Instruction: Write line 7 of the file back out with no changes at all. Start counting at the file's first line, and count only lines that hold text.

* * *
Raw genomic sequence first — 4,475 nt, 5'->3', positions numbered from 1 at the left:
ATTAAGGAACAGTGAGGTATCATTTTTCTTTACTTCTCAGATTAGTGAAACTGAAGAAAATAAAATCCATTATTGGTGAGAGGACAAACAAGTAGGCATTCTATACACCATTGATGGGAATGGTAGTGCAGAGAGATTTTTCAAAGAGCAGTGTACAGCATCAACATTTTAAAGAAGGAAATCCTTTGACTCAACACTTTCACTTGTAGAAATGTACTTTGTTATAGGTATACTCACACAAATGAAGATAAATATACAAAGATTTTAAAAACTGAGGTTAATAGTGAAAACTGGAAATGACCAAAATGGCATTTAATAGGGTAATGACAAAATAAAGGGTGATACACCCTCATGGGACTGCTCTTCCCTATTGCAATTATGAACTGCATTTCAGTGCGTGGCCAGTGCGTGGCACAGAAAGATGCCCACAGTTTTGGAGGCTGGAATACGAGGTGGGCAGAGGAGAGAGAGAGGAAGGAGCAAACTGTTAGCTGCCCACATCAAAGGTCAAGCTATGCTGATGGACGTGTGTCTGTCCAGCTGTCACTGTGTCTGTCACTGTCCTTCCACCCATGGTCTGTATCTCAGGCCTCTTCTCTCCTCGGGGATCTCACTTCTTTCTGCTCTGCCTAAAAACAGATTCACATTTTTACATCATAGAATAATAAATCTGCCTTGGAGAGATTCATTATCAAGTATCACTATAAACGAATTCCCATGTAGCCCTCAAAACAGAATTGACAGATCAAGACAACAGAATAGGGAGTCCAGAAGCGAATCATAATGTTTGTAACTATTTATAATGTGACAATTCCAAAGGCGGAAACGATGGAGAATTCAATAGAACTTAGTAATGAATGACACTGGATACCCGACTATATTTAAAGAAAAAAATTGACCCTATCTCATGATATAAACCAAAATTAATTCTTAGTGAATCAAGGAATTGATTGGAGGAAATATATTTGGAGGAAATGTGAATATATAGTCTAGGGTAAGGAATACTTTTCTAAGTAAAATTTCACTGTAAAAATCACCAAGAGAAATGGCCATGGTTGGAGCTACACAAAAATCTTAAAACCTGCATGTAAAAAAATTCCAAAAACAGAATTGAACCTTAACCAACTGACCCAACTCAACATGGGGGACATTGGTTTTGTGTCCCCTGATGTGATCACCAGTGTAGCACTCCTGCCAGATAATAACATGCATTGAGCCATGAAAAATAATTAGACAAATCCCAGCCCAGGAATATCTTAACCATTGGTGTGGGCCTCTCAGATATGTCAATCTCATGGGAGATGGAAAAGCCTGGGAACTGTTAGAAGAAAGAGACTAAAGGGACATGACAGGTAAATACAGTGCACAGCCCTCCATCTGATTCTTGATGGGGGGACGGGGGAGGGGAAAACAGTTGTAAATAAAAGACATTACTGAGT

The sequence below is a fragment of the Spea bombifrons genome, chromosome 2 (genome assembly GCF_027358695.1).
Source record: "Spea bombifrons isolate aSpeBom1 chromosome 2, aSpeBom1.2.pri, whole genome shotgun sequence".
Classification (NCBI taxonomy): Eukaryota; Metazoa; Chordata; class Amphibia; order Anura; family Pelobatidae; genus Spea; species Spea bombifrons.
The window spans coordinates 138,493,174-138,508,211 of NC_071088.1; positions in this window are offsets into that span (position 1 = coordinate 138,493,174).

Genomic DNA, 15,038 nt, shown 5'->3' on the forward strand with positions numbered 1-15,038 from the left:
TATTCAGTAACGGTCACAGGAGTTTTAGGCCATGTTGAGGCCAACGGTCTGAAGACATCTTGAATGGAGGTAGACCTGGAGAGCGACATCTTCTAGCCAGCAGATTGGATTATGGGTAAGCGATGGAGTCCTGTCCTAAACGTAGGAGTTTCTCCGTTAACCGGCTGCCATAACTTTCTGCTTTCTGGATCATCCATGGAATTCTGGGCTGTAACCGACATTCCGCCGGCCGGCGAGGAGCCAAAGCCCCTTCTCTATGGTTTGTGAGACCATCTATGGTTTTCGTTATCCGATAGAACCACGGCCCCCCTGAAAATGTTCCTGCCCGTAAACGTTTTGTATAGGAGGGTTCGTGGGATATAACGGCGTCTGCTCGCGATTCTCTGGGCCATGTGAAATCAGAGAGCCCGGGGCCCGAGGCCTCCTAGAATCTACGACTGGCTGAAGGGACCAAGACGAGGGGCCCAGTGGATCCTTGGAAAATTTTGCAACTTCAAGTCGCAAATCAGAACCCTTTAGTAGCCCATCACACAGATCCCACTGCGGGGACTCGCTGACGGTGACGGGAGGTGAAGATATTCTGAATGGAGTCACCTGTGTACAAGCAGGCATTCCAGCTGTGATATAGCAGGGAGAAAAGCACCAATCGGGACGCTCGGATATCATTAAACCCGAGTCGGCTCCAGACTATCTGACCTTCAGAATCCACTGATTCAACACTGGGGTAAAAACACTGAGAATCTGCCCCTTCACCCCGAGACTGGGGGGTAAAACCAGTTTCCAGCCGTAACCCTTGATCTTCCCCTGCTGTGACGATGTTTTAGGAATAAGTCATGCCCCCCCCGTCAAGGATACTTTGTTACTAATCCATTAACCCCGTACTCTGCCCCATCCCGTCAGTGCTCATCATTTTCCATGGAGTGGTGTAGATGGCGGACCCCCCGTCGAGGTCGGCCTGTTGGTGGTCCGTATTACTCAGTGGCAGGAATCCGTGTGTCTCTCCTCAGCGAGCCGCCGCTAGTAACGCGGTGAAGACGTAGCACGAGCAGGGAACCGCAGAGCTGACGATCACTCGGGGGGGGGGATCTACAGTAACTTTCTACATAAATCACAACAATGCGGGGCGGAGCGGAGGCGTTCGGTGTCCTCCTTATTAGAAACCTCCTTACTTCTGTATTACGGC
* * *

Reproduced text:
Genomic DNA, 15,038 nt, shown 5'->3' on the forward strand with positions numbered 1-15,038 from the left: